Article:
- Baldwin to Sontag and Mailer: The 10 greatest essays since 1950.
- The year in photos, so far.
- Moses and whether he could have parted the Red Sea without God’s help.
- Catherine the Great to My Friend, Dahmer: the year’s best unproduced screenplays
- The Times‘ 10 Best Books of 2014.
- Lila, Boyhood, and Transparency: If everybody basically agrees, why are there so many best-of lists for 2014?
- The Big Lebowski, Willy Wonka and the Chocolate Factory, and Rio Bravo among the films added to the National Film Registry in 2014.
- A roll-call of notable 2014 obituaries.
- Alamo Drafthouse stands up for, well, freedom.
- The Ramones and other great Christmas songs.
- Bill O’Reilly does his darn best to ruin another holiday season.
- Chris Rock: “If poor people knew how rich rich people are, there would be riots in the streets.“
- Print and read, bonus year-end edition: Daniel Pearl’s last story, smoking pot with David Brooks, and other selections from Longread’s best stories of 2014.
It’s been an eventful year, not necessarily in a bad way. But nevertheless the start of 2014 is welcome. Any day now.
In the meantime, a bit of holiday doggerel from Calvin Trillin:
I’d like to spend next Christmas in Qatar,
Or someplace else that Santa won’t find handy.
Qatar will do, although, Lord knows, it’s sandy.
Also, one shouldn’t get through the holiday season entirely without anything from David Sedaris‘s memories of working as a store elf:
The woman grabbed my arm and said: You there, elf. Tell Riley here that if he doesn’t start behaving immediately, then Santa’s going to change his mind and bring him coal for Christmas.
I said that Santa changed his policy and no longer traffics in coal. Instead, if you’re bad, he comes to your house and steals things. I told Riley that if he didn’t behave himself, Santa was going to take away his TV and all his electrical appliances and leave him in the dark.
The woman got a worried look on her face and said: All right. That’s enough. I said, he’s going to take your car and your furniture, and all of your towels and blankets and leave you with nothing. The mother said, No, that’s enough – really.
Go on, take a Snow Day; you all deserve it:
How’s your 2012 been? Happy to have survived the Mayan apocalypse?
More importantly, did you finish your shopping? Either way, here’s a consideration from the New Yorker circa 1970, in which a certain “Christmas Consultant” ponders what a good gift for a guy could be:
My list would include useful gifts, like a matched, color-coördinated, full-fashioned set of pre-written thank-you letters. Such a pleasant gift, and so easy to use. Upon receiving a gift—let’s say a myna bird trained to say “You’re wonderful, Fred,” or “Joe,” or “Pierpont”—one would merely use the efficient index system provided and come up with a pre-written note that said something like “I can’t begin to describe to you the emotion which welled up inside of me when I first heard Precious Myna chirp out, ‘You’re wonderful, Fred,’ or ‘Joe,’ or ‘Pierpont.’” There is, you see, a crying need for a pre-written note in such circumstances, since no self-respecting fellow, however practiced in hypocrisy, could possibly bang one out for himself.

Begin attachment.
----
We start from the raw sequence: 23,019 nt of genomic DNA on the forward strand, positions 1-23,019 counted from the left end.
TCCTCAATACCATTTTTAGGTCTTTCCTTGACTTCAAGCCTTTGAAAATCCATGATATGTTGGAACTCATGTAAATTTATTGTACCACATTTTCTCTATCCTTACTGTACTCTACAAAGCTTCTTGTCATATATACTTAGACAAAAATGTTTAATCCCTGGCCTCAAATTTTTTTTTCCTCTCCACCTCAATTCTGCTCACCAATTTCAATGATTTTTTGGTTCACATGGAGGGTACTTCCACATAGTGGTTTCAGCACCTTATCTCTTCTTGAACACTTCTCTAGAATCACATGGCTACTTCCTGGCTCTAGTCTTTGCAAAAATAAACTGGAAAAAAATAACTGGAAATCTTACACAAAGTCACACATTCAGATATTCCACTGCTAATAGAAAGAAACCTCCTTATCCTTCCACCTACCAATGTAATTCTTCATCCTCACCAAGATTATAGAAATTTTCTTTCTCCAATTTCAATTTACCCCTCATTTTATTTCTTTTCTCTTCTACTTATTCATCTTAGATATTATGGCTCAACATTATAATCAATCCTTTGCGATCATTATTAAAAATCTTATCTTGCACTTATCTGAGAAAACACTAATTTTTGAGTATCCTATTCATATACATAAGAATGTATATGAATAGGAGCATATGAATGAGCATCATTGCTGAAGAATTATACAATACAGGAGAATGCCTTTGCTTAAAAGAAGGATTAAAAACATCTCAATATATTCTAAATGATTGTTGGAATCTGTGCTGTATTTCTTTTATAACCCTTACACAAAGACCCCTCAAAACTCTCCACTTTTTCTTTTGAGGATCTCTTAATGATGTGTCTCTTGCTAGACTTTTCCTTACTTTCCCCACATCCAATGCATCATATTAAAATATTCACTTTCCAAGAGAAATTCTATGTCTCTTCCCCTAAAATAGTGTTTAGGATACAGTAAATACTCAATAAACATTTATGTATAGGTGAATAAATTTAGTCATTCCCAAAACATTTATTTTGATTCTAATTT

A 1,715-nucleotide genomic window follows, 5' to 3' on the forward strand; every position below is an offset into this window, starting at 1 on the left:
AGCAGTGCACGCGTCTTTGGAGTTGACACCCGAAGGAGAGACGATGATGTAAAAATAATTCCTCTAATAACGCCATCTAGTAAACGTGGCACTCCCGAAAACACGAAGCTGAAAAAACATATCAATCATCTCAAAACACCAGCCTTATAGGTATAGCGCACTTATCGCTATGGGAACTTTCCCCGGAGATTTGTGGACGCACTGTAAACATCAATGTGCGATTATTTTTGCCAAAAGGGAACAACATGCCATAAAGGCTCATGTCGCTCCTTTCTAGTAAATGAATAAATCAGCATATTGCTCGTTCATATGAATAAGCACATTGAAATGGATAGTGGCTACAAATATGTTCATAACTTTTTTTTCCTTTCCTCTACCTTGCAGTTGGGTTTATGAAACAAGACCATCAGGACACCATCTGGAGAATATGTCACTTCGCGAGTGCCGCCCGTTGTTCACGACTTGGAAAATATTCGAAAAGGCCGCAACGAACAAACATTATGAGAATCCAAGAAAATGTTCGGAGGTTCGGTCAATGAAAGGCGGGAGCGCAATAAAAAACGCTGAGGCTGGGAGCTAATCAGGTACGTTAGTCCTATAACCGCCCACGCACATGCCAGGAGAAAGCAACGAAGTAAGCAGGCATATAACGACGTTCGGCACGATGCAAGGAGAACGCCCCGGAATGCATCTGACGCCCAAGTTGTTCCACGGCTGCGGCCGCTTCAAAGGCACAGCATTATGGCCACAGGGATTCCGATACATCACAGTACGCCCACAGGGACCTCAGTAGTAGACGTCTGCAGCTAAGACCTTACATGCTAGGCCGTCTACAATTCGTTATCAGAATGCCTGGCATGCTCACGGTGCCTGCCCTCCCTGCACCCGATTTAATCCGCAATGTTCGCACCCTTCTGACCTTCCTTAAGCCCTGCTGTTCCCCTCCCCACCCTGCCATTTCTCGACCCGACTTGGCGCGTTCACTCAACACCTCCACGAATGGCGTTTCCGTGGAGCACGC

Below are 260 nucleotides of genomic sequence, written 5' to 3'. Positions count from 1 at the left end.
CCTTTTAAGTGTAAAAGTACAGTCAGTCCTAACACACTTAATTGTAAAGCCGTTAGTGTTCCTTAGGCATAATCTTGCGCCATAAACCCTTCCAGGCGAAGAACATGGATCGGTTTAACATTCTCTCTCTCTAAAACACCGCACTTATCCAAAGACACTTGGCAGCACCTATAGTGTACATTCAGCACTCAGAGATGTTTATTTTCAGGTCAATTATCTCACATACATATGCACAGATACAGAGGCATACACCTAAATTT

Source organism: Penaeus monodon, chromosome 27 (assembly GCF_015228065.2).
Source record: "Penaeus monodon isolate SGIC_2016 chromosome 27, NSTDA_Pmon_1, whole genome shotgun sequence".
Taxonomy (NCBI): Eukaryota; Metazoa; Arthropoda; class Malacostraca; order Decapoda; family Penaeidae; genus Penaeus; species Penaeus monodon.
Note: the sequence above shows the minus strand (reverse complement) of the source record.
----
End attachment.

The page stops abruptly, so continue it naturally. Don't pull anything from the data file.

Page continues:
Whatever your gift-giving situation, or views on the Mayan apocalypse that wasn’t, you should take a snow day—we’ve all earned it:
Opening Christmas Day (because, well, why not?) is the newest tongue-in-cheek Tarantino genre-stew:
With his bloodily entertaining but tonally sloppy Django Unchained, the always fastidious Quentin Tarantino may finally be loosening up. This development could help broaden his appeal in the short run, his newest film being the kind of straightforward blend of humor and self-aware ultra-violence that plays pretty well to many different audiences these days. (In other words, expect few of the tricky narrative gambits that have defined his work in the past; this one’s more about doing maximum damage with six-shooters.) Unfortunately, a less formally inhibited Tarantino may turn out to be a less entertaining filmmaker…
My full review is at Film Journal International.
You can see the trailer here:
Bonus holiday fun—check out the trailer for the 1966 original Django, which Tarantino lifted the theme music from (but, sadly, not the Gatling gun in the coffin):